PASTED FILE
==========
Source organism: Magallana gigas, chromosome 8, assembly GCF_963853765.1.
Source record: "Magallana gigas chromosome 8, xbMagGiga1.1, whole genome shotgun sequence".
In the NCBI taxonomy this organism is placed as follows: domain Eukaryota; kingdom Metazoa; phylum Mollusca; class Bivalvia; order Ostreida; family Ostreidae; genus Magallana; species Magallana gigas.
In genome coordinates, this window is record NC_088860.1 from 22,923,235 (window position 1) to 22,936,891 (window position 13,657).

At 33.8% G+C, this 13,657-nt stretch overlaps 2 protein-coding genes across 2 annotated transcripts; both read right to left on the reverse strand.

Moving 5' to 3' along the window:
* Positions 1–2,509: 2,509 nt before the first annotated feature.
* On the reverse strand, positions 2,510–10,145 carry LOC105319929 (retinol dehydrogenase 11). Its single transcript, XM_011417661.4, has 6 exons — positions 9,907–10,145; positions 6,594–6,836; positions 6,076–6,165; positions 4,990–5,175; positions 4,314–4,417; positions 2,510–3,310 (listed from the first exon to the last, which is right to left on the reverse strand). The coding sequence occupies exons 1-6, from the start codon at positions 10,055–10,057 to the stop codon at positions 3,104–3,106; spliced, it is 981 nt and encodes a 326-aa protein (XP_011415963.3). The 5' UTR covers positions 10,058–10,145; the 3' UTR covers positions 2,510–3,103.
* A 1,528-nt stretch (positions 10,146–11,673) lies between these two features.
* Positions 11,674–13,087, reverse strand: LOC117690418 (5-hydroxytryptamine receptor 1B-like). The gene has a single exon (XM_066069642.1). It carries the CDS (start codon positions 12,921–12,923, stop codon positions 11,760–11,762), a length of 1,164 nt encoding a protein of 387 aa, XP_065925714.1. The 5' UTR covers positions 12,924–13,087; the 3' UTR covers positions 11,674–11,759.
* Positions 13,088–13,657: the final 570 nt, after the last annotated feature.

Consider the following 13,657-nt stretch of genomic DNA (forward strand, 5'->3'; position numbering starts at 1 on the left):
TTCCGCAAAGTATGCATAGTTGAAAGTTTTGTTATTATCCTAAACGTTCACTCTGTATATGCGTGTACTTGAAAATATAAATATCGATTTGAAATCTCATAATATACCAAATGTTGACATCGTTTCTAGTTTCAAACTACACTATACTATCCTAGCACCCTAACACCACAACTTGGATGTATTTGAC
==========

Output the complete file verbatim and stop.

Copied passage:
Source organism: Magallana gigas, chromosome 8, assembly GCF_963853765.1.
Source record: "Magallana gigas chromosome 8, xbMagGiga1.1, whole genome shotgun sequence".
In the NCBI taxonomy this organism is placed as follows: domain Eukaryota; kingdom Metazoa; phylum Mollusca; class Bivalvia; order Ostreida; family Ostreidae; genus Magallana; species Magallana gigas.
In genome coordinates, this window is record NC_088860.1 from 22,923,235 (window position 1) to 22,936,891 (window position 13,657).

At 33.8% G+C, this 13,657-nt stretch overlaps 2 protein-coding genes across 2 annotated transcripts; both read right to left on the reverse strand.

Moving 5' to 3' along the window:
* Positions 1–2,509: 2,509 nt before the first annotated feature.
* On the reverse strand, positions 2,510–10,145 carry LOC105319929 (retinol dehydrogenase 11). Its single transcript, XM_011417661.4, has 6 exons — positions 9,907–10,145; positions 6,594–6,836; positions 6,076–6,165; positions 4,990–5,175; positions 4,314–4,417; positions 2,510–3,310 (listed from the first exon to the last, which is right to left on the reverse strand). The coding sequence occupies exons 1-6, from the start codon at positions 10,055–10,057 to the stop codon at positions 3,104–3,106; spliced, it is 981 nt and encodes a 326-aa protein (XP_011415963.3). The 5' UTR covers positions 10,058–10,145; the 3' UTR covers positions 2,510–3,103.
* A 1,528-nt stretch (positions 10,146–11,673) lies between these two features.
* Positions 11,674–13,087, reverse strand: LOC117690418 (5-hydroxytryptamine receptor 1B-like). The gene has a single exon (XM_066069642.1). It carries the CDS (start codon positions 12,921–12,923, stop codon positions 11,760–11,762), a length of 1,164 nt encoding a protein of 387 aa, XP_065925714.1. The 5' UTR covers positions 12,924–13,087; the 3' UTR covers positions 11,674–11,759.
* Positions 13,088–13,657: the final 570 nt, after the last annotated feature.

Consider the following 13,657-nt stretch of genomic DNA (forward strand, 5'->3'; position numbering starts at 1 on the left):
TTCCGCAAAGTATGCATAGTTGAAAGTTTTGTTATTATCCTAAACGTTCACTCTGTATATGCGTGTACTTGAAAATATAAATATCGATTTGAAATCTCATAATATACCAAATGTTGACATCGTTTCTAGTTTCAAACTACACTATACTATCCTAGCACCCTAACACCACAACTTGGATGTATTTGAC